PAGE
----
Ergothioneine oxidation in the protection against high-glucose induced endothelial senescence: Involvement of SIRT1 and SIRT6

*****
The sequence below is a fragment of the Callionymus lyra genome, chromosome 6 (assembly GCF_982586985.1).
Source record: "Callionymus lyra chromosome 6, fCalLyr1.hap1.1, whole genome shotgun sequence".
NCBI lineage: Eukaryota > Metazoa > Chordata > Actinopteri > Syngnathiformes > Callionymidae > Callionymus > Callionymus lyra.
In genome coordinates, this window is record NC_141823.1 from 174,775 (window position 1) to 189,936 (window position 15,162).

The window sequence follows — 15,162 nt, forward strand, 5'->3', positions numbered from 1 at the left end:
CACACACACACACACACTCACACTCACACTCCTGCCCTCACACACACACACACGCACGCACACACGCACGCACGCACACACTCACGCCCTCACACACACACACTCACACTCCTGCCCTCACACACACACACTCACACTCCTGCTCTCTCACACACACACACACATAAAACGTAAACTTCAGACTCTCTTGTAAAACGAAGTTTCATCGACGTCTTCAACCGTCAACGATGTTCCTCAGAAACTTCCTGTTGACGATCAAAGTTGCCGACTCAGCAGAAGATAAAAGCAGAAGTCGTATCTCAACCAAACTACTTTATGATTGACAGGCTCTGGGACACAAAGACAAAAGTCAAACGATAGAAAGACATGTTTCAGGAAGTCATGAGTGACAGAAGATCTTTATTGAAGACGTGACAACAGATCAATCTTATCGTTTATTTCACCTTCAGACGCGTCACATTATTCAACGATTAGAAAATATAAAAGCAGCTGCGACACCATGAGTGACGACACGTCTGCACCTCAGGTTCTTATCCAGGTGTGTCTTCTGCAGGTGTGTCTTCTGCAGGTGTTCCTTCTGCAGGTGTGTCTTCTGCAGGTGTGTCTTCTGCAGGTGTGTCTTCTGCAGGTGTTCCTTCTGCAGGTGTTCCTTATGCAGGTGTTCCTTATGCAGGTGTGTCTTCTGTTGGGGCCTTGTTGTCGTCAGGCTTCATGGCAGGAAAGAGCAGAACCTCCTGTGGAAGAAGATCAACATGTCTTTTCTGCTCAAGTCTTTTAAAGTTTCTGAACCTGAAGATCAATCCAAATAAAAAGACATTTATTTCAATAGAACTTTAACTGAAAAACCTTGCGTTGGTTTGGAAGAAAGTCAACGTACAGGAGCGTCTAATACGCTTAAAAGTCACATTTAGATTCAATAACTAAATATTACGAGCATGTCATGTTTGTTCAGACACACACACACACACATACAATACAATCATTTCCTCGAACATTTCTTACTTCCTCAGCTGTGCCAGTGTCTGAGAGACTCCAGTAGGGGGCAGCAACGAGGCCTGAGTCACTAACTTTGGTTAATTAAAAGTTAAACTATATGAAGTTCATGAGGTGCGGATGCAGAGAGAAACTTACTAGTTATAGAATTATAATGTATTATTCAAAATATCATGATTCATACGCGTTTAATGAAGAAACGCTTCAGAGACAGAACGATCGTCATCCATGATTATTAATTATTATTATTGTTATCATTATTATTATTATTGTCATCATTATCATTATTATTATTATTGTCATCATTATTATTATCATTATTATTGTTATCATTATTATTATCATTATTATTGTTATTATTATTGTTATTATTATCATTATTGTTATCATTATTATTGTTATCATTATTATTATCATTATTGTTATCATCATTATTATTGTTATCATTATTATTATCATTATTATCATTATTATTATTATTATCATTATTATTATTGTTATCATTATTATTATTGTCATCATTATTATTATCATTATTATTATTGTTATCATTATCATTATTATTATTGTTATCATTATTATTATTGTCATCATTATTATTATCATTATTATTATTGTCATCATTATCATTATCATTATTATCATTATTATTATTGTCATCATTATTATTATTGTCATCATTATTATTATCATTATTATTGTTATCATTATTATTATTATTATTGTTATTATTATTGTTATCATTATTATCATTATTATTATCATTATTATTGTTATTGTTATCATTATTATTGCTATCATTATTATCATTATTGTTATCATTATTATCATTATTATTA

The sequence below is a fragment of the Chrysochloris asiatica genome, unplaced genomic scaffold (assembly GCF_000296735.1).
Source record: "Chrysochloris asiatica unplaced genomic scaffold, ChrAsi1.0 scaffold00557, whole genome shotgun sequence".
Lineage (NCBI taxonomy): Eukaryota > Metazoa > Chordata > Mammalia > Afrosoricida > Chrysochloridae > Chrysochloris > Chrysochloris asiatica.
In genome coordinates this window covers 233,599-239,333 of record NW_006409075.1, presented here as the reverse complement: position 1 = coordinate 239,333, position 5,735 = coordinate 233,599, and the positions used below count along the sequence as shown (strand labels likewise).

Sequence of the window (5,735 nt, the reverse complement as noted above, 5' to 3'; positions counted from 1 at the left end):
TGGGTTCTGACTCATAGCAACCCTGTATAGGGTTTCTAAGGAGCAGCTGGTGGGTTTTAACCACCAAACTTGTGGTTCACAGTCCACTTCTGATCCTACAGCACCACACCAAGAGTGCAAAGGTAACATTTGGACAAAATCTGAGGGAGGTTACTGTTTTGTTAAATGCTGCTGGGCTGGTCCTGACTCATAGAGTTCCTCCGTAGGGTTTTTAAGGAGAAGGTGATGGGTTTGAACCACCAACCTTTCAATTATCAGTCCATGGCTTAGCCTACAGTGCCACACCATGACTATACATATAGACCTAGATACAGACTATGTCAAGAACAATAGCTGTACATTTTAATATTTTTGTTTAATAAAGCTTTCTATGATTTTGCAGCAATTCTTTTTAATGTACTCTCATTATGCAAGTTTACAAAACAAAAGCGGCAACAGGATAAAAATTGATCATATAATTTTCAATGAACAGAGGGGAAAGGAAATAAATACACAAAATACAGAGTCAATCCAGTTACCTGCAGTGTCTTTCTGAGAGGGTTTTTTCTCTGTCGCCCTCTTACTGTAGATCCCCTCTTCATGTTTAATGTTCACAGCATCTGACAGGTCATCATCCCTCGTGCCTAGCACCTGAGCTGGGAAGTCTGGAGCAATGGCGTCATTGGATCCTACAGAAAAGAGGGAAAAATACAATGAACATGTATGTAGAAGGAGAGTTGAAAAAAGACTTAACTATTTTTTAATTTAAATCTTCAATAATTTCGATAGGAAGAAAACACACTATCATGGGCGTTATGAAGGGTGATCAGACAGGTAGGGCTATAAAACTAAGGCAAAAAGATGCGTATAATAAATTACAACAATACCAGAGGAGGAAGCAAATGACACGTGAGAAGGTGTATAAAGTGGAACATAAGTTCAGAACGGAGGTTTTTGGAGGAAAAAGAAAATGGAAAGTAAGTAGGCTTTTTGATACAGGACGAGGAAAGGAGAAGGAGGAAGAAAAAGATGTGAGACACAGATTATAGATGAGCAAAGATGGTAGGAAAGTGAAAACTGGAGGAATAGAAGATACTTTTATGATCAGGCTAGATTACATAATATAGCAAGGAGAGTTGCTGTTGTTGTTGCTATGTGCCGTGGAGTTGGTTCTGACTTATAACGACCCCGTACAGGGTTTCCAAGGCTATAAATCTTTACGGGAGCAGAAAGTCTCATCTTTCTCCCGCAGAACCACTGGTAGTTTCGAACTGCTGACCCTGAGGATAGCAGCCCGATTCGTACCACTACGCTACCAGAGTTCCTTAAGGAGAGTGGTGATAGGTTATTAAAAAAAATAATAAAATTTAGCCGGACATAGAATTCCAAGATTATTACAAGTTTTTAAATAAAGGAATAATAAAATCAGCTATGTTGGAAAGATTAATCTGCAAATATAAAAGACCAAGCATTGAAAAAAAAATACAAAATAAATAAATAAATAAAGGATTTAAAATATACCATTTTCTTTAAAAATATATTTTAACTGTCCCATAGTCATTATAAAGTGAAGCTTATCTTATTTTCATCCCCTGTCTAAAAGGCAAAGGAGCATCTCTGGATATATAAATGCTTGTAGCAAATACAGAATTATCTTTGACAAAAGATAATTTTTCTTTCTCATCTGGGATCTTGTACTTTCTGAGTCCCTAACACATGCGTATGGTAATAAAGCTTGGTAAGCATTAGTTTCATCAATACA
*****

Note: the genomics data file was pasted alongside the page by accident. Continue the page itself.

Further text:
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Ergothioneine (Egt), the betaine of 2-mercapto-L-histidine, is a dietary antioxidant protecting against many diseases, including cardiovascular disease (CVD), through a redox mechanism different from alkylthiols. Here, experiments were designed to evaluate the mechanisms underlying the beneficial effect of Egt against hyperglycaemia-induced senescence in endothelial cells. To this end, cells were incubated with increasing concentrations of Egt (0.01–1.00 mM) for 12 h followed by incubation for 48 h with high-glucose (25 mM). Cell evaluation indicated that viability was not affected by mM concentrations of Egt and that the high-glucose cytotoxicity was prevented with the highest efficacy at 0.5 mM Egt. The cytoprotective effect of Egt was paralleled by reduced ROS production, cell senescence, and, interestingly, the formation of hercynine (EH), a betaine we recently found to be produced during the Egt oxidation pathway. Notably, the Egt beneficial effect was exerted through the upregulation of sirtuin 1 (SIRT1) and sirtuin 6 (SIRT6) expression and the downregulation of p66Shc and NF-κB. SIRT1 activity inhibition and SIRT6 gene silencing by small interfering RNA abolished the protective effect of Egt against the high-glucose-induced endothelial senescence. These data provide the first evidence of the Egt ability to interfere with endothelial senescence linked to hyperglycaemia through the regulation of SIRT1 and SIRT6 signaling, thus further strengthening the already assessed role of these two histone deacetylases in type 2 diabetes.

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